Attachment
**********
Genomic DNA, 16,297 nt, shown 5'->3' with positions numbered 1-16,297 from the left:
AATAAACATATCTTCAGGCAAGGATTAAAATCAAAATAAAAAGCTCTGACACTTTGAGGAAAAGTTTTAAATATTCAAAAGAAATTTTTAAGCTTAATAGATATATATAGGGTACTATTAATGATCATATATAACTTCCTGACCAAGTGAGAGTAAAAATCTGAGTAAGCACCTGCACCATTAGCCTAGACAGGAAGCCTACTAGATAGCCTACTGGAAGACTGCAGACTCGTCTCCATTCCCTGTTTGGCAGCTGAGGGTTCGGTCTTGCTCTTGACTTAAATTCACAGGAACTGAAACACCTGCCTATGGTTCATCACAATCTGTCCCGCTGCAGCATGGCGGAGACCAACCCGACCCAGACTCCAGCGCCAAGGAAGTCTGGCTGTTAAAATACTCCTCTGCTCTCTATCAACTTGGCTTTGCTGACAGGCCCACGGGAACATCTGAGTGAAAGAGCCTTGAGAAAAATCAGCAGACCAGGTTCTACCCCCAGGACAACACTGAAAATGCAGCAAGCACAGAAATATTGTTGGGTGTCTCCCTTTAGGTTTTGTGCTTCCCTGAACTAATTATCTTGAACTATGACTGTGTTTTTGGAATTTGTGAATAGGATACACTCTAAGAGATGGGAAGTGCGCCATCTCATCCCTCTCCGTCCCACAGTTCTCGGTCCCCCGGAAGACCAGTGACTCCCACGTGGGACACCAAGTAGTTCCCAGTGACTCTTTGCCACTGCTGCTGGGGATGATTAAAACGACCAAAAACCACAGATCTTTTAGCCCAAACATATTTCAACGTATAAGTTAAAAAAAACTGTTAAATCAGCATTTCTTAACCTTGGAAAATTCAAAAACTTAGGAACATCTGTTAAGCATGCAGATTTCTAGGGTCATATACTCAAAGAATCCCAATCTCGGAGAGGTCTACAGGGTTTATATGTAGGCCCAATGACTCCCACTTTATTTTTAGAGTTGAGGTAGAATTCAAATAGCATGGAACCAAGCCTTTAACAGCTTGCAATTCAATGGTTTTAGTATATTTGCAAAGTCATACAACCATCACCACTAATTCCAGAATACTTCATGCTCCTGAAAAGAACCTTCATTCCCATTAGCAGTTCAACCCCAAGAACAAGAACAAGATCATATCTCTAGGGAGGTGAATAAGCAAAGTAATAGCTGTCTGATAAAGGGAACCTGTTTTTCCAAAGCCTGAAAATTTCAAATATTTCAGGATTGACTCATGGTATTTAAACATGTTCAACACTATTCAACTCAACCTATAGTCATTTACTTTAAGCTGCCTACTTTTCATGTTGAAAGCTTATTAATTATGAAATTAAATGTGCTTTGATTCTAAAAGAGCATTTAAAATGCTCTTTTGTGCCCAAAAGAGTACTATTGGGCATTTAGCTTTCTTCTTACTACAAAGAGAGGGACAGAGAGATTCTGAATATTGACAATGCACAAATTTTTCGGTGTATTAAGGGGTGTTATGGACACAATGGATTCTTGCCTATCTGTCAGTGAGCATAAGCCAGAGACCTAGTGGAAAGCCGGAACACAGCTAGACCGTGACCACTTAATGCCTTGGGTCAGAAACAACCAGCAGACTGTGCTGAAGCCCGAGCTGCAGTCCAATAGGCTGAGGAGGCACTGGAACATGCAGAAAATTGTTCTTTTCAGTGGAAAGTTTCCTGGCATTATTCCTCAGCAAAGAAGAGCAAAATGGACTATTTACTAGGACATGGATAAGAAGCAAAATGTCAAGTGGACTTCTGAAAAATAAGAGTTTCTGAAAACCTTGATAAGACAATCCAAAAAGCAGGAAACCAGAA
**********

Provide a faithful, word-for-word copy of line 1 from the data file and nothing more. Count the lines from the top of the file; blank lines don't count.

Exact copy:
Genomic DNA, 16,297 nt, shown 5'->3' with positions numbered 1-16,297 from the left: